An Information-Based Model of Foreign Direct Investment: the Gains from Trade Revisited
35 Pages Posted: 23 Jun 1999 Last revised: 14 May 2014
Date Written: January 1999
Foreign direct investment (FDI) is observed to be a predominant form of capital flows to emerging economies, especially when they are liquidity-constrained internationally during a global financial crisis. The financial aspects of FDI are the focus of the paper. We analyze the problem of channeling domestic saving into productive investment in the presence of asymmetric information between the managing owners of firms and the other portfolio stakeholders. We explore the role played by FDI in reviving equity-financed capital investment for economies plagued by such information problems. In the presence of asymmetry, the paper identifies how, however, FDI gives rise to foreign overinvestment as well as domestic undersaving. We re-examine the gains from trade argument (applied to intertemporal trade) in this case of informational-asymmetry driven FDI. We show that the gains could be sizable when the domestic credit market is either underdeveloped or failing as a result of a financial crisis. But with well-functioning domestic credit market, the gains turn into losses. Surprisingly, capital may flow into the country even though the autarkic marginal productivity of capital in the domestic economy falls short of the world rate of interest. In such a situation, capital should have efficiently flown out rather than in, and FDI is a loss-generating phenomenon.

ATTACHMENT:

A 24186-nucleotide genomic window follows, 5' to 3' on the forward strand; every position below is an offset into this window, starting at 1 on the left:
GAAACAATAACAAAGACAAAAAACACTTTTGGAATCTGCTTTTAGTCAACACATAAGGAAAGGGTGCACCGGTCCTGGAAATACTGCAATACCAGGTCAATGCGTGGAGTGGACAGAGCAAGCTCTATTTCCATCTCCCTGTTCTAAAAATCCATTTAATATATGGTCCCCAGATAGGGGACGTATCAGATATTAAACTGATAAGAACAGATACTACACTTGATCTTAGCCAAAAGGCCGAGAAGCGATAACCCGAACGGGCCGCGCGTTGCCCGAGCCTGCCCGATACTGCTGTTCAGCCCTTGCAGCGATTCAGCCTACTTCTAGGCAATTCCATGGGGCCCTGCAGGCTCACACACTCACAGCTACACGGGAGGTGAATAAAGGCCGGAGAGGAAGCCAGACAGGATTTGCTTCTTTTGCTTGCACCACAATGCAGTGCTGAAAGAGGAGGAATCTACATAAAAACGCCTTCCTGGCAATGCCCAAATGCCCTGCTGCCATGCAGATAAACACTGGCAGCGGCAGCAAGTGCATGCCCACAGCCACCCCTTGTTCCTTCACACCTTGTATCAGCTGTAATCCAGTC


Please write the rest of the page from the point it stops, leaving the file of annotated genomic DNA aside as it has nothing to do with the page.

Suggested Citation: Suggested Citation